(This also explains why, in our collaborations, he’s usually the plot wrangler and I’m the prose wrangler.  The secret to picking a good collaborator is locating one who thinks that the stuff you find difficult is actually easy, and vice versa.)

A Peeve and a Signal Boost

First, the signal boost:  Fran Wilde’s novel Updraft comes out today.  Smashing science fiction from a Viable Paradise alumna, available in hardcover and ebook formats from the usual suspects.

And now the peeve, because while it’s the first of September summer isn’t quite ready to let go of us just yet, and hot weather makes me feel peevish:

For heaven’s sake, people – copyeditors of the world, I’m looking at you – learn the difference between auger and augur.  Writers have at least some excuse, since the gift of good writing and the gift of good spelling are very much not the same thing, but it’s a copyeditor’s job to be aware of these  differences and keep good writers from looking like bad spellers in front of the reading public. For that reason, it annoys me when I spot mistakes like this in published work.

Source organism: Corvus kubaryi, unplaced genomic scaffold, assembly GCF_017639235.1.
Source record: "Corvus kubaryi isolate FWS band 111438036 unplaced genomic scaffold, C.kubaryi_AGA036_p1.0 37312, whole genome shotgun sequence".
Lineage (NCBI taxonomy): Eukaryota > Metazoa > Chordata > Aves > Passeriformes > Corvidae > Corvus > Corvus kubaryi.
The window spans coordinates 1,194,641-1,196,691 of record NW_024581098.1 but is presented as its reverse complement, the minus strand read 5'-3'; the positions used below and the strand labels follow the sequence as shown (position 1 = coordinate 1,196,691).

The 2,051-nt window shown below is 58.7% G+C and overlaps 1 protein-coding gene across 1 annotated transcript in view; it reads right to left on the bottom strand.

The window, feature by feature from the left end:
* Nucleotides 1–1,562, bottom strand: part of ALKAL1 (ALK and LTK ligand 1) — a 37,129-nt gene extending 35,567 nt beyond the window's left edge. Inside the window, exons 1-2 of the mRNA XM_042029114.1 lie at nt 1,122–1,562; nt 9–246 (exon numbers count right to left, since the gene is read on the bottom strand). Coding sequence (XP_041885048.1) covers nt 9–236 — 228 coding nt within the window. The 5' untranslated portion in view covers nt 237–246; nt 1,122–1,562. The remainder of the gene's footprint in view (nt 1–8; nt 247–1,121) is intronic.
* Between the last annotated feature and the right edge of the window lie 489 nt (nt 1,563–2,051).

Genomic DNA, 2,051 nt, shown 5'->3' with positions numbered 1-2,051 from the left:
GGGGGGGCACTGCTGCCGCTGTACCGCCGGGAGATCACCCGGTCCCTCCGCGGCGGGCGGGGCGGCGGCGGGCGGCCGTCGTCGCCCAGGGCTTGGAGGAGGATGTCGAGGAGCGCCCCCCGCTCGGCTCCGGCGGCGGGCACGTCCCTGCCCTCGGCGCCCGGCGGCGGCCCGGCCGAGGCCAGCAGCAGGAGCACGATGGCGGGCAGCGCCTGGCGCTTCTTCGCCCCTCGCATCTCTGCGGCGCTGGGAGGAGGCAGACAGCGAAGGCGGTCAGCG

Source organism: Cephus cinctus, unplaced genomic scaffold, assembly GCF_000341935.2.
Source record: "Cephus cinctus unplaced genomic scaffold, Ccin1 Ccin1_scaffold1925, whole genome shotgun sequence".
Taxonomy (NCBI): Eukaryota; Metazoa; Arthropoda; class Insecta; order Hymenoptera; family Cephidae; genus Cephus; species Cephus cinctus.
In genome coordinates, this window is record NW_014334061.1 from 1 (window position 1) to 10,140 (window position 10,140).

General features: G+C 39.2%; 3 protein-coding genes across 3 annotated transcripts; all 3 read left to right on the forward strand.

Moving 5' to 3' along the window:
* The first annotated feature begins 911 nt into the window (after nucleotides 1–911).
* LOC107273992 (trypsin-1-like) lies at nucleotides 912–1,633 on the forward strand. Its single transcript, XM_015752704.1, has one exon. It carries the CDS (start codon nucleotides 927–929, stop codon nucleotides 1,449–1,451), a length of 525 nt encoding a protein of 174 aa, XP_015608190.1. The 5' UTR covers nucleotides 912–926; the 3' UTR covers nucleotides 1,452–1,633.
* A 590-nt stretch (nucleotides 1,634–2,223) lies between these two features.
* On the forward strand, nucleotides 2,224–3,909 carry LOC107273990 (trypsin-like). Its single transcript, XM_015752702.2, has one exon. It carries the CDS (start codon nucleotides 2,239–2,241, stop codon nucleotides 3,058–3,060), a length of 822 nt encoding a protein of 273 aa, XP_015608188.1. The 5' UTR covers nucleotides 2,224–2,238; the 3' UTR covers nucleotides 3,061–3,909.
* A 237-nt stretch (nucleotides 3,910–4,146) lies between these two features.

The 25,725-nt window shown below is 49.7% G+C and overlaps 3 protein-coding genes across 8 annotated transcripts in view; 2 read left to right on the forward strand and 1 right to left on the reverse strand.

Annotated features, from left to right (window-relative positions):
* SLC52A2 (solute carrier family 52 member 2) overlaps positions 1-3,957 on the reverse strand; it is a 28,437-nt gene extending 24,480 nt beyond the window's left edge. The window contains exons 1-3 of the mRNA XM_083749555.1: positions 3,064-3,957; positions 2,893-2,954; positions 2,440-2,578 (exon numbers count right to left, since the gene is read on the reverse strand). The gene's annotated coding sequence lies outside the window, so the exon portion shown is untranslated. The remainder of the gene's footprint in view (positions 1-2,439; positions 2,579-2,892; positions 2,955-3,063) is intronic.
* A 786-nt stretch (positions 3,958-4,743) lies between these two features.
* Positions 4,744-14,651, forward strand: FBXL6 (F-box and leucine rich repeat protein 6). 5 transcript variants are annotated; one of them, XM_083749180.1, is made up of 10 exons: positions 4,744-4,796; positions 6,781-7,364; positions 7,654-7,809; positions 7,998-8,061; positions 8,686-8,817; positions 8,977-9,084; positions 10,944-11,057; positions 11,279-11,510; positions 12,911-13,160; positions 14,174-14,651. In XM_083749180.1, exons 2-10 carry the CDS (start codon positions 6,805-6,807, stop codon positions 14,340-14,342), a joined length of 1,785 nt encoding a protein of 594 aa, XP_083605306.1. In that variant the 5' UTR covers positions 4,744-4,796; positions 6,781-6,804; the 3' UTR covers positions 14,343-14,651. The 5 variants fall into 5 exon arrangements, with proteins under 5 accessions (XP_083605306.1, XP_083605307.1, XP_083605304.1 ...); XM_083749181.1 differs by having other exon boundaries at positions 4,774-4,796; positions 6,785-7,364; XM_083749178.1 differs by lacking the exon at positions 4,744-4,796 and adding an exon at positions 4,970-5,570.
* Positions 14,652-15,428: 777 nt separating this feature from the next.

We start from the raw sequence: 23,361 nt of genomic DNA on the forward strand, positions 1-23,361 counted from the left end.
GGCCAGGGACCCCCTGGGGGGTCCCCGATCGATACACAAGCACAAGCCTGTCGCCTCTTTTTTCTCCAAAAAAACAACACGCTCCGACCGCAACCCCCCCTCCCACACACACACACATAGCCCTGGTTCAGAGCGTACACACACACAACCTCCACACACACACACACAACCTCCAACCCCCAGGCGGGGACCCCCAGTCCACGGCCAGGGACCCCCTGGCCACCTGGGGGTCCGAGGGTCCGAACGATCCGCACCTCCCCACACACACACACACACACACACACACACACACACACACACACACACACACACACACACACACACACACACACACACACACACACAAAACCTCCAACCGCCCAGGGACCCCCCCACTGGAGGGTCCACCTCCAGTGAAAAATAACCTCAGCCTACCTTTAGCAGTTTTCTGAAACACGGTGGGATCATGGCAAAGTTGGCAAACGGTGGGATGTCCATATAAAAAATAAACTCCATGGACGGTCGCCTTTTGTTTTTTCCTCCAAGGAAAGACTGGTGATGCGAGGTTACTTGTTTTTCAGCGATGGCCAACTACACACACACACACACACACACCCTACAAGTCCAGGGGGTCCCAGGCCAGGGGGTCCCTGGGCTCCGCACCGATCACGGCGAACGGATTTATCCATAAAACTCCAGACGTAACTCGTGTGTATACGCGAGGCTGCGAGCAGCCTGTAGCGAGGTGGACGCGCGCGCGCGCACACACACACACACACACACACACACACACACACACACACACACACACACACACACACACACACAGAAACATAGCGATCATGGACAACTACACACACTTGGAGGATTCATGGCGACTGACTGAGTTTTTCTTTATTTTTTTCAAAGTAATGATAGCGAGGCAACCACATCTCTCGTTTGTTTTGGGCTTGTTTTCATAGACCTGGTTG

Okay.  Deep breath.

An auger, with an e, is a drill, specifically a tool with a helical bit for boring holes in wood or dirt.

As part of his cunning plan to do away with his fishing partner, Joe used an auger to drill a hole in the bottom of the rowboat they used on alternate days.

An augur, with a u, is an ancient Roman prophet or soothsayer, specifically one who was trained in reading the future from omens such as the flight of birds (and not to be confused with a haruspex, who did the same thing by studying the innards of sacrificial animals.) The predictions thus obtained are known as auguries, and the verb to augur still means “to portend a good or bad outcome.”

Joe’s fishing partner (who commuted on alternate days from ancient Rome by way of temporal translocation) consulted an augur about the day’s fishing prospects.  The augur, observing a flight of geese in the left-hand rear quadrant of the sky, said that the signs did not augur well for going on the water that morning.  When the rowboat sank at the pier later that day with no-one on board, Joe’s partner’s confidence in the auguries was confirmed.

So.  Two different things, two different spellings.